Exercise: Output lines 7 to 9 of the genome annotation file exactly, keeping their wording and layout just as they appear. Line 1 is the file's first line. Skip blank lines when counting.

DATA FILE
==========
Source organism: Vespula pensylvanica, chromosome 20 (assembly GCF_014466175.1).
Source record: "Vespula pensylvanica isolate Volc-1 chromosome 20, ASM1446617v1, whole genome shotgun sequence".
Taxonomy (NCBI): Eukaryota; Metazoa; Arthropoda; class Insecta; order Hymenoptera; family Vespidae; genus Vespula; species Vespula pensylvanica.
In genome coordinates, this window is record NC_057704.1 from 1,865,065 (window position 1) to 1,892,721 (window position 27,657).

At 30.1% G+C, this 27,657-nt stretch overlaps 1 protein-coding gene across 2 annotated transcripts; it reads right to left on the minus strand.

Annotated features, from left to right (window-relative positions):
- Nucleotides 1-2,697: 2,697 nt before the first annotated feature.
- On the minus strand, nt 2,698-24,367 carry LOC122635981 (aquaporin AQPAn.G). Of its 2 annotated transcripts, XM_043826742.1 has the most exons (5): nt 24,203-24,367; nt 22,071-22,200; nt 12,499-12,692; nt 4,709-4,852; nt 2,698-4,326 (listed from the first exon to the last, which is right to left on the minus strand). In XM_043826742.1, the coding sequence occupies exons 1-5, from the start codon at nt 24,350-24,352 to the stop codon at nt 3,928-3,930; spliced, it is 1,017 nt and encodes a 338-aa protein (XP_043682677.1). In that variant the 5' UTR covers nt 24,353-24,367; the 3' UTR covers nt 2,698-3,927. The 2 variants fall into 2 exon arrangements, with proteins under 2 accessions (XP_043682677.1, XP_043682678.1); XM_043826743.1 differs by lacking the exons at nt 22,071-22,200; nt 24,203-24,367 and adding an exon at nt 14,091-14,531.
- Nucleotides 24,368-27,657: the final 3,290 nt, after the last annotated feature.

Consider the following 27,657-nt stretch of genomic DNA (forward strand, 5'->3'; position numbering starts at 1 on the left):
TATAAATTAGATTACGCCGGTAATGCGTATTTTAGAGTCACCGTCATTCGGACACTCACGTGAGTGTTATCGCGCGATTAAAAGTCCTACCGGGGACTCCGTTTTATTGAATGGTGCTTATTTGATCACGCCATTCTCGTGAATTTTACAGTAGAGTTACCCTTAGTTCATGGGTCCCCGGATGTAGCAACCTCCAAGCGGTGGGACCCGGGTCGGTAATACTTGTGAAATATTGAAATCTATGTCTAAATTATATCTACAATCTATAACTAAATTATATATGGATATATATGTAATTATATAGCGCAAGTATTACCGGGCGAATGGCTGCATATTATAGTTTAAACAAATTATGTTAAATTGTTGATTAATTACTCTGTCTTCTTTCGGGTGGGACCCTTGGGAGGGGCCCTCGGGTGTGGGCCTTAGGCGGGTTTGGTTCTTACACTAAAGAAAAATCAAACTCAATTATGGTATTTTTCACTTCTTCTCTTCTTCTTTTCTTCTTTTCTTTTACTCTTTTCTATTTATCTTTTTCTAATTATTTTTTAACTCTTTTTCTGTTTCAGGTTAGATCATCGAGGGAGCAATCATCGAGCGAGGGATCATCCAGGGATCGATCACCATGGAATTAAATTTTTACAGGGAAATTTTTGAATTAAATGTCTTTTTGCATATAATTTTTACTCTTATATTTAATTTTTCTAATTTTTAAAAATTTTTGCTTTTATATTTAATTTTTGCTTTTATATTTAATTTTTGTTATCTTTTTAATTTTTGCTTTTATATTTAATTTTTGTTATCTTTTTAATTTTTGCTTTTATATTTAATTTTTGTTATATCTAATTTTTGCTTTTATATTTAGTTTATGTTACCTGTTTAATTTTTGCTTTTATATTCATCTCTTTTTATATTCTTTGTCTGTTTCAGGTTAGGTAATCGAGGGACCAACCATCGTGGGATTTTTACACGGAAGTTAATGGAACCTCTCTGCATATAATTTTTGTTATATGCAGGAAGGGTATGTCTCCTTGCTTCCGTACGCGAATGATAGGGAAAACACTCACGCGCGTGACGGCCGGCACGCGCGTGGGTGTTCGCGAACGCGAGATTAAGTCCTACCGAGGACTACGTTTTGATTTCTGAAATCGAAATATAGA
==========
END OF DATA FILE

- Nucleotides 1-2,697: 2,697 nt before the first annotated feature.
- On the minus strand, nt 2,698-24,367 carry LOC122635981 (aquaporin AQPAn.G). Of its 2 annotated transcripts, XM_043826742.1 has the most exons (5): nt 24,203-24,367; nt 22,071-22,200; nt 12,499-12,692; nt 4,709-4,852; nt 2,698-4,326 (listed from the first exon to the last, which is right to left on the minus strand). In XM_043826742.1, the coding sequence occupies exons 1-5, from the start codon at nt 24,350-24,352 to the stop codon at nt 3,928-3,930; spliced, it is 1,017 nt and encodes a 338-aa protein (XP_043682677.1). In that variant the 5' UTR covers nt 24,353-24,367; the 3' UTR covers nt 2,698-3,927. The 2 variants fall into 2 exon arrangements, with proteins under 2 accessions (XP_043682677.1, XP_043682678.1); XM_043826743.1 differs by lacking the exons at nt 22,071-22,200; nt 24,203-24,367 and adding an exon at nt 14,091-14,531.
- Nucleotides 24,368-27,657: the final 3,290 nt, after the last annotated feature.